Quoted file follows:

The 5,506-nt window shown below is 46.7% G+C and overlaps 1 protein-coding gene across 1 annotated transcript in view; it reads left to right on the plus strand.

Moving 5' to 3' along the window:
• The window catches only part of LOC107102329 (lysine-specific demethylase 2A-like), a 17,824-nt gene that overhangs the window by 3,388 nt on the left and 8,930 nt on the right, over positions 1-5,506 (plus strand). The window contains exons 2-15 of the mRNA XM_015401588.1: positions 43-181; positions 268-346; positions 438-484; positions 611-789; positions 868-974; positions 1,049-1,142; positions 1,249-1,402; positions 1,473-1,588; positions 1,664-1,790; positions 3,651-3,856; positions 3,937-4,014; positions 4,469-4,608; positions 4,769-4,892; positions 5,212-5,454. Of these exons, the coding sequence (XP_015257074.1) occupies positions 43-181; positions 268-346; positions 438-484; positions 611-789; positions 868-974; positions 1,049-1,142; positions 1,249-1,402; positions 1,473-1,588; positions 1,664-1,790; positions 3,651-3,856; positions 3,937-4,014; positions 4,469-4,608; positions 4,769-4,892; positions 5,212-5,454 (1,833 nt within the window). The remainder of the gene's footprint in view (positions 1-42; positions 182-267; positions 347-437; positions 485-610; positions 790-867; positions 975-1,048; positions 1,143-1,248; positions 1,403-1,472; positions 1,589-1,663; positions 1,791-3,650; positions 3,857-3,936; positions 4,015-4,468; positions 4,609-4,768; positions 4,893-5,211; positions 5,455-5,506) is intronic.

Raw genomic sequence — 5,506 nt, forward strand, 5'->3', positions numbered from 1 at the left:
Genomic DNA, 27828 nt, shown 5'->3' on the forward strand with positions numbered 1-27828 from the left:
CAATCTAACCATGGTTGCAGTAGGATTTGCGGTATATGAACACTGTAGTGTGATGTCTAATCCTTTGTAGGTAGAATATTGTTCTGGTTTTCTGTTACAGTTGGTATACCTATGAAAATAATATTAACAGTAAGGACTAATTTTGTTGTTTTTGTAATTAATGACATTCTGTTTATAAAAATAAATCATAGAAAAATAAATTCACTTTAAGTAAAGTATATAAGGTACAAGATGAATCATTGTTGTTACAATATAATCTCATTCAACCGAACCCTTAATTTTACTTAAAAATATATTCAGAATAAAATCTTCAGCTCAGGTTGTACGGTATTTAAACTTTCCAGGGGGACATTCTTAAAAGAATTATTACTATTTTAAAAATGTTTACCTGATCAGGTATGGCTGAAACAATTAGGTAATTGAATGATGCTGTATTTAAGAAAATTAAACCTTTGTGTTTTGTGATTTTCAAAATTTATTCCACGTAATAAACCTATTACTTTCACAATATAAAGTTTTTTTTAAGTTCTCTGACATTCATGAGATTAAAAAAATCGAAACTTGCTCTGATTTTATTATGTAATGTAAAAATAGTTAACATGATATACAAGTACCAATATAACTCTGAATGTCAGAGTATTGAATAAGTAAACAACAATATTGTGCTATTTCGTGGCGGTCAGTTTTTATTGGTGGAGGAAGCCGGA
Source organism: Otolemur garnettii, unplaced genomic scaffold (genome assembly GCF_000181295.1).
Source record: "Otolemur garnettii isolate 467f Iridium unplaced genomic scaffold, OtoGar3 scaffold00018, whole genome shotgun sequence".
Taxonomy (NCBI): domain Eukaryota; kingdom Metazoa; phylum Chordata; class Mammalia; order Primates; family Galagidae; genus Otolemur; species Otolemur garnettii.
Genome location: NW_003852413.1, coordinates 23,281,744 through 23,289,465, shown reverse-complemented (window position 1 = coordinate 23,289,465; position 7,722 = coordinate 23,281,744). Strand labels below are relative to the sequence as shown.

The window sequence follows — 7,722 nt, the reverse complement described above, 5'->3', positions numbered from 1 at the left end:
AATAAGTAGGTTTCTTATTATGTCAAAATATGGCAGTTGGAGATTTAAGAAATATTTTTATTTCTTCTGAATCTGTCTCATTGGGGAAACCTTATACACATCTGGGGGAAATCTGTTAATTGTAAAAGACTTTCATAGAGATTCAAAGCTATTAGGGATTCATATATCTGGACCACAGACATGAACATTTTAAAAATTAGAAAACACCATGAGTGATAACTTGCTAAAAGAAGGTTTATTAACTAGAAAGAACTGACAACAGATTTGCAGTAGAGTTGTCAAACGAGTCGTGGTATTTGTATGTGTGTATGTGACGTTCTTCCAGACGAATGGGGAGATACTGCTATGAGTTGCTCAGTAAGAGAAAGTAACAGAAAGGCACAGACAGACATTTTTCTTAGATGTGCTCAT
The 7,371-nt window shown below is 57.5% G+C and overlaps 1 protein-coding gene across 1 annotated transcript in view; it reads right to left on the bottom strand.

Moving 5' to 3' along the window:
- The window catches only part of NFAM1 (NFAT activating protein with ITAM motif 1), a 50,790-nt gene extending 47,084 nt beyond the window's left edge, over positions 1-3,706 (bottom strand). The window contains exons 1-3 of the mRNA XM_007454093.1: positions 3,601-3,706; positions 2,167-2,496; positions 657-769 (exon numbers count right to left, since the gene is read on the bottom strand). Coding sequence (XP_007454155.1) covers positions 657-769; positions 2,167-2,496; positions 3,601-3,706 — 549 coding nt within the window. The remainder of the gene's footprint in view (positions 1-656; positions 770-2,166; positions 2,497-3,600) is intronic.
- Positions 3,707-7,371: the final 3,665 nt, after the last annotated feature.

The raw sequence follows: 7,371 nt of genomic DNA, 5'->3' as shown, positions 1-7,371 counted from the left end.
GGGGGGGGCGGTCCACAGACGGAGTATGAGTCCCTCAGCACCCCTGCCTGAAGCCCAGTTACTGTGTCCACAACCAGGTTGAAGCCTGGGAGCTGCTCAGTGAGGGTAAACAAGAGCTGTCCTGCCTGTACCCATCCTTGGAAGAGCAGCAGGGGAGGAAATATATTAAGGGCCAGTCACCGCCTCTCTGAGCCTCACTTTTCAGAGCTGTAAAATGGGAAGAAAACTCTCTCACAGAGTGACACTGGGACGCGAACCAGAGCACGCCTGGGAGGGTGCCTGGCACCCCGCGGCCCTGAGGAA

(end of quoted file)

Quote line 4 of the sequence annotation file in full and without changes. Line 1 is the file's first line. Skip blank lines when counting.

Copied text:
Raw genomic sequence — 5,506 nt, forward strand, 5'->3', positions numbered from 1 at the left: